by Laura Kressly
After Ash and Lucy hook up after work drinks, things quickly get serious between the two young call centre workers. Initially they can’t get enough of each other, but something shifts between them after a homophobic attack on a night out. Their different responses ultimately drive a wedge between them, though underneath this conflict there is genuine and joyful queer love.
Writer Natasha Brotherdale Smith finely balances this love and its resulting tensions, but her non-linear episodic script gives away the relationship’s arc too soon. Though she holds back an important reveal until the end, knowing how the women work out – or not – a few minutes into the play dampens the warm, squishy nostalgia for that new-relationship feeling, otherwise so tenderly portrayed. The scenes are extremely short, and some would benefit from some additional breathing space so the momentum isn’t so broken up. However, Ash and Lucy’s relationship dynamic, evolving from the honeymoon phase into harsh reality, is likely recognisable to most people, whatever their sexual orientation. However, its the added navigation of deeply entrenched self-loathing, coming out, and discrimination that further queers this story.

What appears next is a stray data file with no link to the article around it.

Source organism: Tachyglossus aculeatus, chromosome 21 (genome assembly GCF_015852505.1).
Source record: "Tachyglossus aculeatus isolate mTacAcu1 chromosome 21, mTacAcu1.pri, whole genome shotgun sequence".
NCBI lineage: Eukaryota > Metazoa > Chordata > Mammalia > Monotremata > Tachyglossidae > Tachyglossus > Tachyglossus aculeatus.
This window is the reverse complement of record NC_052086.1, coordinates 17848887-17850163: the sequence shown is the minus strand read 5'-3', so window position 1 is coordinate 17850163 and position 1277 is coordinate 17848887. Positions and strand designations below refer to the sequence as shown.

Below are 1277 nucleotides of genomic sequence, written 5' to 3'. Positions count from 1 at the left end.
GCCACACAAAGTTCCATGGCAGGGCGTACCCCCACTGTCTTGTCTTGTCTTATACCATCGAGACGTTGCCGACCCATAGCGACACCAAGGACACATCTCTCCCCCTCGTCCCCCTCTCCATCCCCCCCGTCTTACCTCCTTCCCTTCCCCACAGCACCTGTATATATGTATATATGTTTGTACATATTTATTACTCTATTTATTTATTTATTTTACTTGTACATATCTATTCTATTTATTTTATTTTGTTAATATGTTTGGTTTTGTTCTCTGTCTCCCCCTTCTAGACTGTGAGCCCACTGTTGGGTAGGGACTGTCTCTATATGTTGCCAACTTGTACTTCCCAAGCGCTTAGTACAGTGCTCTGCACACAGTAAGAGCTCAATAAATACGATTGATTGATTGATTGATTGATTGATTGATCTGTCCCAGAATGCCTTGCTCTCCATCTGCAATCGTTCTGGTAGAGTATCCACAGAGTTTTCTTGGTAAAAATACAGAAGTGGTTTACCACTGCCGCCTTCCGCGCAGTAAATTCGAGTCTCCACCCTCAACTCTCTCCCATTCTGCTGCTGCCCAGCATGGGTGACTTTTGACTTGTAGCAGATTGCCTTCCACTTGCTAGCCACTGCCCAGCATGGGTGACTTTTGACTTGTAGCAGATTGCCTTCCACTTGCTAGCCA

Zoë Birkbeck as Ash is anxious and vulnerable, which effectively contrasts Lydia Cashman’s Lucy, who is ferocious and determined to live life out and proud. Their feelings towards each other are precisely articulated and convincingly intimate, even in conflict. The basic set of a couple of stools and a flight case makes their affection the focal point and drives the story forward through the many scenes and their transitions.
In a theatre landscape where queer work is more skewed towards narratives about gay men, the focus on women makes it all the more valuable. The story is well-structured even if its form sometimes undermines its power, and the characters’ care for each other prods at the soft spots of the heart shaped by its first experiences with love.
I Can’t Hear You runs through 7 July.
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